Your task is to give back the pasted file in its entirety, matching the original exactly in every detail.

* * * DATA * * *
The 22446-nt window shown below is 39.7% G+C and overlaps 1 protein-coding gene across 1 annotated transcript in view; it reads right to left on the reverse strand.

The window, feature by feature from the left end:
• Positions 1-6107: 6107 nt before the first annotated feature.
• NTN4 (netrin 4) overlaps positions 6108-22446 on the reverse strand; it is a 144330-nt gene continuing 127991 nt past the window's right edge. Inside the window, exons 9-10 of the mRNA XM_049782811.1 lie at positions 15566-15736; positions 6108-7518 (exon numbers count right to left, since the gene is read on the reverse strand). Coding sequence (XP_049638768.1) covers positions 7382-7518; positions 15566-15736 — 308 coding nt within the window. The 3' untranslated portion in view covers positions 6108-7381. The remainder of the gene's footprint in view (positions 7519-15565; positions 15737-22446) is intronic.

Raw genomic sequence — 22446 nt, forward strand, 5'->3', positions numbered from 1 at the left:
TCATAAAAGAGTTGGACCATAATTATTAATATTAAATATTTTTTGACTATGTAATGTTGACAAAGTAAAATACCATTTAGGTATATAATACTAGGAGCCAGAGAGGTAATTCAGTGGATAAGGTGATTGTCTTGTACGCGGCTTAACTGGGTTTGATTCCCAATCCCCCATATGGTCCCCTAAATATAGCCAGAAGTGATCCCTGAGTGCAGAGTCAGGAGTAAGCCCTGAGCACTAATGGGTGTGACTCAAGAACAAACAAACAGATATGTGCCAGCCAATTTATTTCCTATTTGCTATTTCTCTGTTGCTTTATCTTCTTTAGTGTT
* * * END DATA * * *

The 22446-nt window shown below is 39.7% G+C and overlaps 1 protein-coding gene across 1 annotated transcript in view; it reads right to left on the reverse strand.

The window, feature by feature from the left end:
• Positions 1-6107: 6107 nt before the first annotated feature.
• NTN4 (netrin 4) overlaps positions 6108-22446 on the reverse strand; it is a 144330-nt gene continuing 127991 nt past the window's right edge. Inside the window, exons 9-10 of the mRNA XM_049782811.1 lie at positions 15566-15736; positions 6108-7518 (exon numbers count right to left, since the gene is read on the reverse strand). Coding sequence (XP_049638768.1) covers positions 7382-7518; positions 15566-15736 — 308 coding nt within the window. The 3' untranslated portion in view covers positions 6108-7381. The remainder of the gene's footprint in view (positions 7519-15565; positions 15737-22446) is intronic.

Raw genomic sequence — 22446 nt, forward strand, 5'->3', positions numbered from 1 at the left:
TCATAAAAGAGTTGGACCATAATTATTAATATTAAATATTTTTTGACTATGTAATGTTGACAAAGTAAAATACCATTTAGGTATATAATACTAGGAGCCAGAGAGGTAATTCAGTGGATAAGGTGATTGTCTTGTACGCGGCTTAACTGGGTTTGATTCCCAATCCCCCATATGGTCCCCTAAATATAGCCAGAAGTGATCCCTGAGTGCAGAGTCAGGAGTAAGCCCTGAGCACTAATGGGTGTGACTCAAGAACAAACAAACAGATATGTGCCAGCCAATTTATTTCCTATTTGCTATTTCTCTGTTGCTTTATCTTCTTTAGTGTT